Reincarnation sagas have been immensely popular in Bollywood. There’s a certain charm to see protagonists facing an untimely death and then avenging for the wrongdoings in their next life. Interestingly, there has never been a reincarnation comedy. This void has now been filled thanks to HOUSEFULL 4. The film looks grand in every way and is also the big Diwali release. So does HOUSEFULL 4 emerge as the ideal entertainer for families in this festive season? Or does it fail to impress? Let’s analyse.
HOUSEFULL is the story of three couples and how destiny helps them reunite after 600 years. The story begins in 2019. Harry (Akshay Kumar) is a barber in London who has a habit of momentarily losing his memory when he hears a loud noise. During one such time, he ends up destroying a large amount of money belonging to Michael (Sharad Kelkar) that was given to him for safekeeping by Big Bhai. Big Bhai hence gets angry at Harry, his brother Max (Bobby Deol) and their friend Roy (Riteish Deshmukh). He demands them to return the money of Bhai. Harry, Max and Roy then tell Bhai that they are in a relationship with Pooja (Pooja Hegde), Kriti (Kriti Sanon) and Neha (Kriti Kharbanda) respectively. All three are daughters of a very wealthy man, Papa Ranjeet (Ranjeet). Hence they’ll pay Big Bhai the money once they get married to them. The trio then meet Papa Ranjeet and the marriage is fixed. The venue chosen is a place called Sitamgarh, a town in India. The trio along with their girlfriends and Papa Ranjeet arrive at Sitamgarh palace, which has now been converted into a hotel. The moment they reach there, the bell boy, Aakhri Pasta (Chunky Panday) claims that all of them were a part of the kingdom of Sitamgarh. He goes overboard while making the claim, which makes the guests uncomfortable. Hence the manager Winston Churchgate (Johny Lever) fires Aakhri Pasta. However, Harry has often got flashes of his past life. He goes to Madhavgarh, where Aakhri Pasta resides, to find out more information. As soon as he reaches Madhavgarh, Harry is able to remember his past life. The story then goes on a flashback mode in the year 1419. Bala (Akshay Kumar) is a notorious Prince of Madhavgarh who is banished from the kingdom by his father (Parikshit Sahni). With the help of Pasta (Chunky Panday), he finds out that the king of Sitamgarh, Maharaja Surya Singh Rana (Ranjeet) will be celebrating his birthday and that he had three daughters, Madhu (Kriti Sanon), Meena (Kriti Kharbanda) and Mala (Pooja Hegde). Bala arrives in Sitamgarh and succeeds in wooing Madhu. Meanwhile, Bangdu Maharaj, a dancer in the royal palace, gets into a relationship with Mala while the warrior Dharam (Bobby Deol) starts an affair with Meena. The king even approves the union and their marriages are fixed. All is going well but Suryabhan (Sharad Kelkar) who wants to be king comes up with a plan. He kills brother of Gama (Rana Daggubati), a ferocious chieftain of a neighbouring kingdom. Gama is made to believe that it’s the king who ordered the killing. As a result, Gama arrives in Sitamgarh during the marriage ceremony for revenge. In the ensuing battle, they all die. What happens next forms the rest of the film.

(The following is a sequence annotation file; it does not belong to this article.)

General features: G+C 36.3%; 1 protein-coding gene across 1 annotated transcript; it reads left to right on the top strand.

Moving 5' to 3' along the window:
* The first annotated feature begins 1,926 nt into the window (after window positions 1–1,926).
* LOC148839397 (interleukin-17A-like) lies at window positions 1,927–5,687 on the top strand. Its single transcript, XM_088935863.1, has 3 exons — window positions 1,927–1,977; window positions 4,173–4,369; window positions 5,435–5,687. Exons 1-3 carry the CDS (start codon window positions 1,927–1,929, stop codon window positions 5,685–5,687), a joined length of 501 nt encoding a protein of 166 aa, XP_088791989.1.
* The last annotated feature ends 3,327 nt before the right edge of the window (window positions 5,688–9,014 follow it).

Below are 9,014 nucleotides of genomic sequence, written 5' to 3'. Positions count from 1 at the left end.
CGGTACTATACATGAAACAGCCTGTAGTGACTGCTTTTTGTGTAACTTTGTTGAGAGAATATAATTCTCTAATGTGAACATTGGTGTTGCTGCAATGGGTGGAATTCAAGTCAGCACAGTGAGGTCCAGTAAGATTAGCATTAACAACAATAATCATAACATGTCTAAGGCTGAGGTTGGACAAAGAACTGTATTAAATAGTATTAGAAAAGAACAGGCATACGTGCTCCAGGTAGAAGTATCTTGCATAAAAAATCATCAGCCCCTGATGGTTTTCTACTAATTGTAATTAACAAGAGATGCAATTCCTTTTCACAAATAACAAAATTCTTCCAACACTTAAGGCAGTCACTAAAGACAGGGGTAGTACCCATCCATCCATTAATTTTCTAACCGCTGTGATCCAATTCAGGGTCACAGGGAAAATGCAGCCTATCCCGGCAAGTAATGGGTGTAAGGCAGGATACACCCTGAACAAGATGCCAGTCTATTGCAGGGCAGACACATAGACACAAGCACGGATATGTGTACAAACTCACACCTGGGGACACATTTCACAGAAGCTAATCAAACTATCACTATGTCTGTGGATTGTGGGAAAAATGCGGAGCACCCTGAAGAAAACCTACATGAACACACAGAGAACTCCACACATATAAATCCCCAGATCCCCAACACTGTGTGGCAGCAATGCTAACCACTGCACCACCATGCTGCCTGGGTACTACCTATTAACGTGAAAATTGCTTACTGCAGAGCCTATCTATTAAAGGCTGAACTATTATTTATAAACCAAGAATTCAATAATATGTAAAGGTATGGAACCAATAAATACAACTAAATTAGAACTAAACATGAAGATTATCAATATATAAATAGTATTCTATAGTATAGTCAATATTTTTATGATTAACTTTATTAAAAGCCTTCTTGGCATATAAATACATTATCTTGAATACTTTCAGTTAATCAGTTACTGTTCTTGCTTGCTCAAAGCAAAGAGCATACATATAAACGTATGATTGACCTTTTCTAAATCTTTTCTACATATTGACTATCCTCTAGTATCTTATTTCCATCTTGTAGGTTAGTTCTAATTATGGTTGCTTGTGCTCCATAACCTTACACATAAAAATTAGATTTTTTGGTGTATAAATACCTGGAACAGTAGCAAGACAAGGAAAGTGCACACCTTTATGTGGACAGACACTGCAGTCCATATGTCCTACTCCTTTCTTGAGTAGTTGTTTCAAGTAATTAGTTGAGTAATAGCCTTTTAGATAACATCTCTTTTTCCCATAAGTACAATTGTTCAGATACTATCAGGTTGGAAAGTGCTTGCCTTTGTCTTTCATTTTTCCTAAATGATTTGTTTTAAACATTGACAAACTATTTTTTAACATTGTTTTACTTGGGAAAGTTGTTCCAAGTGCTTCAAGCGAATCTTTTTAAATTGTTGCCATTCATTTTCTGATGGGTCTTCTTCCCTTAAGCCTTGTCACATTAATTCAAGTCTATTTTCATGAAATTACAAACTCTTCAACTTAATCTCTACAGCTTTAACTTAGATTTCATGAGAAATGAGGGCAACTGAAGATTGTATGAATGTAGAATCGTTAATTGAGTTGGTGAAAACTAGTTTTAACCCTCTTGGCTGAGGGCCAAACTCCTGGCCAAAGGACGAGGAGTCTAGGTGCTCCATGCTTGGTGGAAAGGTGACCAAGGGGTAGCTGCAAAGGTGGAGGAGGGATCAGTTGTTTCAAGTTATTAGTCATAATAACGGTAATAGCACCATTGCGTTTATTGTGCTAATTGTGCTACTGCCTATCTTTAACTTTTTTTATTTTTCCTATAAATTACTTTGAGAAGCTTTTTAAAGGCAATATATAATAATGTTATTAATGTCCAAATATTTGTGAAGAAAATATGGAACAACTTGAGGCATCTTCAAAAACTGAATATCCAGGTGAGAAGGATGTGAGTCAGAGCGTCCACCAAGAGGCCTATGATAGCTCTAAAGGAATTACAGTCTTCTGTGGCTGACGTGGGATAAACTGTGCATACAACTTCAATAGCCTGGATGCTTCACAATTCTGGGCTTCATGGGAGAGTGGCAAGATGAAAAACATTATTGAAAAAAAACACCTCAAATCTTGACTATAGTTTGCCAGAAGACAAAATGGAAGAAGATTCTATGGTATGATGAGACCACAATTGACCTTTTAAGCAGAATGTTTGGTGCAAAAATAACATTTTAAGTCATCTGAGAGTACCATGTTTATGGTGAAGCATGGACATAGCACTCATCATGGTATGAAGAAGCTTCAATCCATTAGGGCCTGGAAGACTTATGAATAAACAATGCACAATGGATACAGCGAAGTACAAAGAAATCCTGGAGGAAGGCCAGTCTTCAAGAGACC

Sara Bodinar and Sajid Nadiadwala’s story is very weak. Aakash Kaushik and Madhur Sharma’s screenplay (with additional screenplay by Farhad Samji, Tushar Hiranandani, Sparsh Khetarpal and Tasha Bhambra) spoils the show further. It seems like the makers took audiences for granted and in the attempt to show grandeur, they missed out on the factors that made HOUSEFULL such a successful franchise. Farhad Samji’s dialogues add to the fun but only at places.